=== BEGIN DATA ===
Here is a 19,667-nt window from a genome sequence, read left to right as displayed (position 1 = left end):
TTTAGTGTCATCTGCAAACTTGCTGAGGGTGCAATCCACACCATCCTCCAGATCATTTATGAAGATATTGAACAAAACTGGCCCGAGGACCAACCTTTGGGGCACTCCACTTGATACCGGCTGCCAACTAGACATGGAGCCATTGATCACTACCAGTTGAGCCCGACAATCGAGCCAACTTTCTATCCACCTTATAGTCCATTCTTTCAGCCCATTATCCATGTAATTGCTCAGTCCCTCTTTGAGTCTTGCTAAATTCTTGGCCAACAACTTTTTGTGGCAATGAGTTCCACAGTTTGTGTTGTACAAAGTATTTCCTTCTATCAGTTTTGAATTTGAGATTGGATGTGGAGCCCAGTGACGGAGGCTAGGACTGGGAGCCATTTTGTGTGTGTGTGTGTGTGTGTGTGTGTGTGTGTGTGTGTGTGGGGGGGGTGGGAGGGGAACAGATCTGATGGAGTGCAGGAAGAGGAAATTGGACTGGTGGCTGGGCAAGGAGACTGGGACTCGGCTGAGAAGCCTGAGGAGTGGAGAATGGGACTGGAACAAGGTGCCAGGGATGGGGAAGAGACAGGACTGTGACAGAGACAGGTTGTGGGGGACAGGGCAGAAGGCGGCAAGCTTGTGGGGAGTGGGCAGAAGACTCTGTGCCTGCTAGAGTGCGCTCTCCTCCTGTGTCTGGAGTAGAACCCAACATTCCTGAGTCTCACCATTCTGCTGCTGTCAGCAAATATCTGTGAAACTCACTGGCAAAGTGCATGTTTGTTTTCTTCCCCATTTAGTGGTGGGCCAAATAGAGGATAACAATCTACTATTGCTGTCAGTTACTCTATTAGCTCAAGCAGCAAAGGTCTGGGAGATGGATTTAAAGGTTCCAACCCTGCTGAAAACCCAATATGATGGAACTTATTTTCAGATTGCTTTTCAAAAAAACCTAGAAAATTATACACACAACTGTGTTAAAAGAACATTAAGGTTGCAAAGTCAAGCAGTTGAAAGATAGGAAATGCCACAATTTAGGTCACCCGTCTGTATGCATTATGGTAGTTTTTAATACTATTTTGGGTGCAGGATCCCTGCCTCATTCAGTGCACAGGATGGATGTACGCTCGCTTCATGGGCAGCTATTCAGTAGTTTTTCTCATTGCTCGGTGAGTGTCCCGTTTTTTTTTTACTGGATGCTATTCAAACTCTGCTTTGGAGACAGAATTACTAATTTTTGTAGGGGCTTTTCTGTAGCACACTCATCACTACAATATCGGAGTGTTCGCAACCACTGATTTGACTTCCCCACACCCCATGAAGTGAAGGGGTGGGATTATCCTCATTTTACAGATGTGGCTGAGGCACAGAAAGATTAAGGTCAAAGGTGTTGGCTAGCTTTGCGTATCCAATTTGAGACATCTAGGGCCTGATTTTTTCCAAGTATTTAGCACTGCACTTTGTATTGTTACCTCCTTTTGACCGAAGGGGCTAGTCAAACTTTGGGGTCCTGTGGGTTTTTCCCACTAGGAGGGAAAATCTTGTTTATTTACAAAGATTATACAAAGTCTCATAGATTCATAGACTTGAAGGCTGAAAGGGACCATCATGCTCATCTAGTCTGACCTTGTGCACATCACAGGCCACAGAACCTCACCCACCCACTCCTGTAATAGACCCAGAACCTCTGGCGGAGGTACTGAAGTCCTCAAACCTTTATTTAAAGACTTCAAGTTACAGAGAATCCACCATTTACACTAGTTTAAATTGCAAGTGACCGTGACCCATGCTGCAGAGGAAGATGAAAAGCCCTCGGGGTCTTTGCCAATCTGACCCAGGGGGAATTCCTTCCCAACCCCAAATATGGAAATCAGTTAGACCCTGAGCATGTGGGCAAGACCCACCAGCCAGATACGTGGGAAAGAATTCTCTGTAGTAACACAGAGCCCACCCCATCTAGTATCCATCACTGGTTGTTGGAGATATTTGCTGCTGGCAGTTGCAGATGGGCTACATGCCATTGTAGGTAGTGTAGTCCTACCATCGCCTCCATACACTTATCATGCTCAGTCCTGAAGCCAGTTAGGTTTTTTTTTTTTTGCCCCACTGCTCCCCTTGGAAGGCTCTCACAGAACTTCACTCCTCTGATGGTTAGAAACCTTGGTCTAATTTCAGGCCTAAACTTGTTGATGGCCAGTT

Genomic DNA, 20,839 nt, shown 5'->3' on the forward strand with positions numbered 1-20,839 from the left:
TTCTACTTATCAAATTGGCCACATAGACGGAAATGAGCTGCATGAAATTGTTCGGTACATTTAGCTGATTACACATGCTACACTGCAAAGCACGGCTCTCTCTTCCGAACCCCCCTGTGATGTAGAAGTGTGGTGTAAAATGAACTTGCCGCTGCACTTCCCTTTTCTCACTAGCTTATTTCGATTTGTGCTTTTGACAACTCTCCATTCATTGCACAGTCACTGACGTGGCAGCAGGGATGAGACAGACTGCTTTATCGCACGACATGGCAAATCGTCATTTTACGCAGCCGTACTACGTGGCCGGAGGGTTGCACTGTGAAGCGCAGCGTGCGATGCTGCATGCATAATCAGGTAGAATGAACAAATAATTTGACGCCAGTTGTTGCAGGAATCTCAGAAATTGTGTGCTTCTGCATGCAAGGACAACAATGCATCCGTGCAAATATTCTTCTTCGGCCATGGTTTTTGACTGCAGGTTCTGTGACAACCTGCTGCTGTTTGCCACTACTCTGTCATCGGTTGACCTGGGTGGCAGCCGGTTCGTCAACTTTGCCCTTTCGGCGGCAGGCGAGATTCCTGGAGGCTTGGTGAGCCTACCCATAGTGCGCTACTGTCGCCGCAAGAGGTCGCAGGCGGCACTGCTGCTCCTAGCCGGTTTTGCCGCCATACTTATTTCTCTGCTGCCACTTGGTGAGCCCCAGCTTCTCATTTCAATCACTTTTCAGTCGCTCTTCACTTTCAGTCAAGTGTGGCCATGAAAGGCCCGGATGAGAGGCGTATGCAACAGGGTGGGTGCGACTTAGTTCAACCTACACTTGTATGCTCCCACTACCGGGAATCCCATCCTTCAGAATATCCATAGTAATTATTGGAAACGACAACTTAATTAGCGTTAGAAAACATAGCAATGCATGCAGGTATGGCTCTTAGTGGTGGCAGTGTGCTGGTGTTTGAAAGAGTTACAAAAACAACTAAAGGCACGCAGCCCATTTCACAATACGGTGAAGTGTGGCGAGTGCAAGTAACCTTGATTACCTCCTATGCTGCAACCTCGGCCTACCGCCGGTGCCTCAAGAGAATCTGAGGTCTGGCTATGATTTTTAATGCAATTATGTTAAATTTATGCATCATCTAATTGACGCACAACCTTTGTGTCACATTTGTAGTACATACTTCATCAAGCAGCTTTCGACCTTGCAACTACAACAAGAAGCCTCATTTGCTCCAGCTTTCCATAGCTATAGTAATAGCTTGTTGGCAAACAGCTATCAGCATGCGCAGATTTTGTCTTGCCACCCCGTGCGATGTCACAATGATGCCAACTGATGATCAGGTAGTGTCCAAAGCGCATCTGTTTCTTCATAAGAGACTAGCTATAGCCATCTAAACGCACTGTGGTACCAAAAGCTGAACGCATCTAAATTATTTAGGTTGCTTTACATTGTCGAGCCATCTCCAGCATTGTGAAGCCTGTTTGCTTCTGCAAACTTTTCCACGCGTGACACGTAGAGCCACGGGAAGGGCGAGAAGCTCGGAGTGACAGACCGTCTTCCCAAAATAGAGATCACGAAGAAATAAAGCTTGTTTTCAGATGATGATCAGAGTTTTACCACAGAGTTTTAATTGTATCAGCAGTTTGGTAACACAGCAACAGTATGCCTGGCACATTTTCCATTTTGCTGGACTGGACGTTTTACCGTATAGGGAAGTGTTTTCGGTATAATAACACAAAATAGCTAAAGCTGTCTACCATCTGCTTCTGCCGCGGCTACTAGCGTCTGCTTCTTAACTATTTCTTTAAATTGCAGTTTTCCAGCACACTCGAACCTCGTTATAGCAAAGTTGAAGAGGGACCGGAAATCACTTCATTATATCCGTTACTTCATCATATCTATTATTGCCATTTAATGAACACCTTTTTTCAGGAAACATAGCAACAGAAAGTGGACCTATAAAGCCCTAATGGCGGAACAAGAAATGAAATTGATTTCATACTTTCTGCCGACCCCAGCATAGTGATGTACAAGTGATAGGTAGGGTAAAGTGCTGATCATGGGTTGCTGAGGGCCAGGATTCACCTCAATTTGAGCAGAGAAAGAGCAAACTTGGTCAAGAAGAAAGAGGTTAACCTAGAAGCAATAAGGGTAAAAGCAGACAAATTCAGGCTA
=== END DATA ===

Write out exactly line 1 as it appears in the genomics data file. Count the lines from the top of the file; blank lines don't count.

Here is a 19,667-nt window from a genome sequence, read left to right as displayed (position 1 = left end):